The arc of a ball falling must
have convinced Mesoamericans that changing
the cycle of life was strictly for children.
The Mayans used their balls for first basketball,
then ritual, but never for wheels in real motion.
Like every sportsman, they wanted the ball
just long enough
to return it to its rightful position.
Back and forth, the game had a rhythm,
a cycle, like a pendulum
and sometimes the Mayan
sacrificed even the winners
for disrupting or changing the season.
No player wants to witness
the wheel of life turning incessantly,
like the sun returning and burning
some worshipers out of existence,
any more than you catch a pendulum
or a maypole when it’s swinging
testing time, gravity, everything,
even fixing it,
if one makes allowances for changes in altitude,
wind resistance, and the guide length you give it.
Which is why, possibly, only children were given permission
to keep toy menageries, jaguars on wheels,
thereby slowing them down to measurable existence.
Life only at the center, the axle,
the ball spinning in tight cycles,
the past lapping the future,
forward motion, just an illusion,
unable to conceive of friction,
intolerant of change,
they may not even have been ready for rain
which rolled less and less their way at the end.
My mother, my grandmother, almost opposites
Both lived their lives as false positives,
passing long, drunken tests from their exes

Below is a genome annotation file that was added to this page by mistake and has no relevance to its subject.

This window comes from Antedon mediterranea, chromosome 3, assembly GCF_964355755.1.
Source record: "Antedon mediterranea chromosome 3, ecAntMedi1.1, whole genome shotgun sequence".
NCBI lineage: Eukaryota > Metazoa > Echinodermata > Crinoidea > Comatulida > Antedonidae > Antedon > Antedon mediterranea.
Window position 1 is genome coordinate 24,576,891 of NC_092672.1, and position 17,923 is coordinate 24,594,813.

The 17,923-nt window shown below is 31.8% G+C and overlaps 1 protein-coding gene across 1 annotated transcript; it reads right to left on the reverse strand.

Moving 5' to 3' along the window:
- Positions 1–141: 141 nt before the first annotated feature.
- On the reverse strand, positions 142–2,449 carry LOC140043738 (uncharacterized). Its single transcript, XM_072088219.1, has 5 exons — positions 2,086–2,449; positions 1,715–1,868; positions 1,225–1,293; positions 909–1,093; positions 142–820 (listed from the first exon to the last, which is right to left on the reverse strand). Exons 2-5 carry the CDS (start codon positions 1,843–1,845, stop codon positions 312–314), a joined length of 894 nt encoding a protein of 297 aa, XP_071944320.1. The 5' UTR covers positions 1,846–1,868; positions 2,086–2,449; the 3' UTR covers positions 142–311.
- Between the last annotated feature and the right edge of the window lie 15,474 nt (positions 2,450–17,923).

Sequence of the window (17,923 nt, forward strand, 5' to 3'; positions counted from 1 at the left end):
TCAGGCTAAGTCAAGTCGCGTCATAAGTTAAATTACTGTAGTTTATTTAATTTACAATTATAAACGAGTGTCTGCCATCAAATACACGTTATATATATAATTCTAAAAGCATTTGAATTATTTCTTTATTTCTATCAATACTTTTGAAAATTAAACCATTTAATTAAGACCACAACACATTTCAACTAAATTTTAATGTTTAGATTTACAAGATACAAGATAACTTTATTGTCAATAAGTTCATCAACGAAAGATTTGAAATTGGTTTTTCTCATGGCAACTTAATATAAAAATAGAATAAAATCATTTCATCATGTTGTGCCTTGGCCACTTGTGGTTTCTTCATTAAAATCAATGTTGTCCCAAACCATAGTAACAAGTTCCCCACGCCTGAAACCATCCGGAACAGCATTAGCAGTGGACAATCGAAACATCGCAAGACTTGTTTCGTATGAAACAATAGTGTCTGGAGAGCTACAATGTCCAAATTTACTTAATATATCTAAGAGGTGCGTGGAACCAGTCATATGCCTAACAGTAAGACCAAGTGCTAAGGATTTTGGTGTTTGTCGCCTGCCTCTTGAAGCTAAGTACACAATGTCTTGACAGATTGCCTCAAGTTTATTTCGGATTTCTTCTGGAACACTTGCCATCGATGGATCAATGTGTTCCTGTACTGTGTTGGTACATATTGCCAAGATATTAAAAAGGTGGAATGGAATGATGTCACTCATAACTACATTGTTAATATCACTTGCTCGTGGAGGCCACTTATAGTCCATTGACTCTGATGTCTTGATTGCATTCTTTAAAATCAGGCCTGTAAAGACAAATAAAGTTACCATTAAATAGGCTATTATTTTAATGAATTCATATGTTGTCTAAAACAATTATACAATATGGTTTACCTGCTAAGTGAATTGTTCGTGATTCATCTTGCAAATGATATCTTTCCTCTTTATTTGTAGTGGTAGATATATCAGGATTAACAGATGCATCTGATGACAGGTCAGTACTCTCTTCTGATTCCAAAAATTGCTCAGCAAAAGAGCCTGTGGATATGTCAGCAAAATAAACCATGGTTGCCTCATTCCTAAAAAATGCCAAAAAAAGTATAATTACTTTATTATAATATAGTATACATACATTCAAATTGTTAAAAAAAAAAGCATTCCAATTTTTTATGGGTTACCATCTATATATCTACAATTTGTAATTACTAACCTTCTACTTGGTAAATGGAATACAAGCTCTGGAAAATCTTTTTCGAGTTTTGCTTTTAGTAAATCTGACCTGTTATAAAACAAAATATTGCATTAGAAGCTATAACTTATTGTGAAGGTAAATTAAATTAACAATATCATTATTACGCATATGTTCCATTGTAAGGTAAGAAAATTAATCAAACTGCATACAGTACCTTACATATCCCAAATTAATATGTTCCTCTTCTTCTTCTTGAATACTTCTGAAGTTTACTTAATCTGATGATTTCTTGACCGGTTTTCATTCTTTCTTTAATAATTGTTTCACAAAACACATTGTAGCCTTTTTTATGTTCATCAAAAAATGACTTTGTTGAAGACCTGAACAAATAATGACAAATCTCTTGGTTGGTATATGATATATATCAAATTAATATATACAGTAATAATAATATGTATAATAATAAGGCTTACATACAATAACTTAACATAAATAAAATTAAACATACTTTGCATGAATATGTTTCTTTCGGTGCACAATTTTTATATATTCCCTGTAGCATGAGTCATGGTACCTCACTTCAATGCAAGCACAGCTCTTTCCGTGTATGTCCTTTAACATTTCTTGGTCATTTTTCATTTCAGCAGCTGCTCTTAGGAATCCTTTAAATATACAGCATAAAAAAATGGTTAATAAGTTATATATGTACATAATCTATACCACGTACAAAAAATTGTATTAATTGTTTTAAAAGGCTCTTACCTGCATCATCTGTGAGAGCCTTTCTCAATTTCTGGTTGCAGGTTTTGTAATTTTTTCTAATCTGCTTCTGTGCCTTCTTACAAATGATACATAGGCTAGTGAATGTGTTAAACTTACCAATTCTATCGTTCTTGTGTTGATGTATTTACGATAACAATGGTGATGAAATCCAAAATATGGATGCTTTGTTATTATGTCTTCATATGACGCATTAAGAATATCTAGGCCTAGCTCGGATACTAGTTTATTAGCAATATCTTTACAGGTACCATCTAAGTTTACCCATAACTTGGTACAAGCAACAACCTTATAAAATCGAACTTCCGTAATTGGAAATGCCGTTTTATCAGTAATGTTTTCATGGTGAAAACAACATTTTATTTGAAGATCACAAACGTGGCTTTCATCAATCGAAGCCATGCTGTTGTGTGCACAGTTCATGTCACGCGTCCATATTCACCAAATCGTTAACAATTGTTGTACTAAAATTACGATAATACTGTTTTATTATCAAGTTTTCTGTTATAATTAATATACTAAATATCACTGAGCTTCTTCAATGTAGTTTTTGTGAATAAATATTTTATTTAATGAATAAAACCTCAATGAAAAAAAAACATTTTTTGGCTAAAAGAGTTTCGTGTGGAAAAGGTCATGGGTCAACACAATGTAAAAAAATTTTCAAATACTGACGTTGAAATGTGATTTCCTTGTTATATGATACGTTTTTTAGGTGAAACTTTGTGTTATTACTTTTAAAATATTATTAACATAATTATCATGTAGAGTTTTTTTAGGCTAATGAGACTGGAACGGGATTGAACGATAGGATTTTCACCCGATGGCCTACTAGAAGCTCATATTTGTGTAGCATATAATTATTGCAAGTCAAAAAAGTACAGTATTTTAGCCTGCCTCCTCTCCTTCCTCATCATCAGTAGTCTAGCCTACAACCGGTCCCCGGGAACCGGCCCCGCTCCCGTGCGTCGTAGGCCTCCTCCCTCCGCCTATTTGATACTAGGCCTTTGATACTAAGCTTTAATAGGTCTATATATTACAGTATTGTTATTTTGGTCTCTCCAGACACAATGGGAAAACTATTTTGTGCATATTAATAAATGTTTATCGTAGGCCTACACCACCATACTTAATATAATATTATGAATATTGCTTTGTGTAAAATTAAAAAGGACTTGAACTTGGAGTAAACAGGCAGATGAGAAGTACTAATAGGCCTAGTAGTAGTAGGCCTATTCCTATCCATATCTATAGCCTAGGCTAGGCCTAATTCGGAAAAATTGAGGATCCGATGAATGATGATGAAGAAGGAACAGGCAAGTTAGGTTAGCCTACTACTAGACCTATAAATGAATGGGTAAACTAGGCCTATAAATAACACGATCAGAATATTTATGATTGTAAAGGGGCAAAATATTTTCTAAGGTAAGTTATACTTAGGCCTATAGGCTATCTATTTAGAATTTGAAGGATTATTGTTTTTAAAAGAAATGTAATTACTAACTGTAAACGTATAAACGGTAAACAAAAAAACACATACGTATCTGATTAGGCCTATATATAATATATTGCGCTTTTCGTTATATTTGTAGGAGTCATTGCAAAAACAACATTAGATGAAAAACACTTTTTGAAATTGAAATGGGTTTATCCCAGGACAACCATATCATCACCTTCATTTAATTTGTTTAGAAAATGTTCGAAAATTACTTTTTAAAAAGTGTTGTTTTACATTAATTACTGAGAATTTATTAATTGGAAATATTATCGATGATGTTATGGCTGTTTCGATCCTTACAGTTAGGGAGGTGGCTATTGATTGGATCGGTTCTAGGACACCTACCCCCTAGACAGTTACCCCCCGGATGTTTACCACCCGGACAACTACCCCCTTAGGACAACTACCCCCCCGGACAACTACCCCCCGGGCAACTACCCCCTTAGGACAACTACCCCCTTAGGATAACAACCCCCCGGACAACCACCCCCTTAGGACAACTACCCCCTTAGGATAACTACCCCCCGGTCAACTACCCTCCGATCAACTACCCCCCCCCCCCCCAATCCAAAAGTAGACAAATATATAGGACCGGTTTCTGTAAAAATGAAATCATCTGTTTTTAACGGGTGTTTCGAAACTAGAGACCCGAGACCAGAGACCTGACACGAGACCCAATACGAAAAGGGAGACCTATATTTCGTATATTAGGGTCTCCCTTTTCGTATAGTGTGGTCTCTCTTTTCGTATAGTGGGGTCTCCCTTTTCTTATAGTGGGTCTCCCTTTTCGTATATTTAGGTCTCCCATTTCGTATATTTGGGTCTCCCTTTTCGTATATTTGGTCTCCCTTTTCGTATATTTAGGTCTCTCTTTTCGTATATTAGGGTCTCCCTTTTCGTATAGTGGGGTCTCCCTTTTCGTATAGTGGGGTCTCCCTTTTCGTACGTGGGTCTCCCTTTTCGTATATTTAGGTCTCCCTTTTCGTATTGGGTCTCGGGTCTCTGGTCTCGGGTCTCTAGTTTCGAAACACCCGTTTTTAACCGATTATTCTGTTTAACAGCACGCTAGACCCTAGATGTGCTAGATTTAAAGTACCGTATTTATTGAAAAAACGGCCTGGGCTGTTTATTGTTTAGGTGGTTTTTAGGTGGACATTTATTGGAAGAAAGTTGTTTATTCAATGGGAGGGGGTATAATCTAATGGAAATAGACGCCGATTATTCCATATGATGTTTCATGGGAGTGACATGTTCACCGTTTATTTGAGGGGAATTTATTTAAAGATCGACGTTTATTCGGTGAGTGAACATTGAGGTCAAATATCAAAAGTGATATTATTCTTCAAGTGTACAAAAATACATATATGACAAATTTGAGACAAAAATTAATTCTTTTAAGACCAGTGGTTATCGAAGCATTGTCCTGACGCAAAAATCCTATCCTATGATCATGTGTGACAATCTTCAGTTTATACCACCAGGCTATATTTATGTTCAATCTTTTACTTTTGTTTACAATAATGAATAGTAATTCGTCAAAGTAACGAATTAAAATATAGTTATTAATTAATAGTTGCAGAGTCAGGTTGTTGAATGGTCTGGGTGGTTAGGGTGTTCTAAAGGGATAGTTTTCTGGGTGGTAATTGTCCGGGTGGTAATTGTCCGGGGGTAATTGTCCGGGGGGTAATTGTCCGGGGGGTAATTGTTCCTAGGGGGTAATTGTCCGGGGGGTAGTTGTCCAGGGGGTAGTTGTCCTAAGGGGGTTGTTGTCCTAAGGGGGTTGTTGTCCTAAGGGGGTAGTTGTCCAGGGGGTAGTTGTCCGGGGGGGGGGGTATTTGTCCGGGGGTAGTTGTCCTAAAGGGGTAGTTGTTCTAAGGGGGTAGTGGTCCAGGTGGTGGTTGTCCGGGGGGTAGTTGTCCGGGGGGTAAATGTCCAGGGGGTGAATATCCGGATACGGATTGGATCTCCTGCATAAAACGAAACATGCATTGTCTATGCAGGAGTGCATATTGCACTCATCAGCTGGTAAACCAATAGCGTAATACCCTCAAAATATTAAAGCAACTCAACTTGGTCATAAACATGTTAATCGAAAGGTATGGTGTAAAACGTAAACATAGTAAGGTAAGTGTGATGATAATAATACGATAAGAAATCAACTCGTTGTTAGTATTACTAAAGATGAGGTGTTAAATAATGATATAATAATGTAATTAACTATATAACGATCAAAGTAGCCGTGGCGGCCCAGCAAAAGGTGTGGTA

Their strange calm some imbalance between patience and frustrated
Being accustomed and unwilling to enforce limits
Their ex-husbands invented
They were the flat ends of scissors rending fabric transparent
Sharp as mosaic, pieces flat but interconnected,
Which can only be seen as something real from a distance
A broadcast you received like a satellite
Emergency broadcasts mixed with the weather
And sent back to strangers without meaning danger
They had so many lighted windows, you couldn’t see the framework
And curtains so light that they acted more like spirits
Which hide history, inviting you to look right through the interior
To their shadows, their opposites,
Their children, their exes, turned dark by omnipresent search lights
Until even the warm glow of night lights begins to seem ominous
Like street lights lining roads as loved ones start leaving
They were safes so secure you couldn’t see their emptiness
Full of vulnerabilities, though no one looked for them.
And almost without realizing it,
They cored the tree they’d learned from originally, growing
As if they didn’t want to see that same apple grow poisonous again.
Their children, their grandchildren
Former professor with 20+ years experience in publishing, tv, and new media.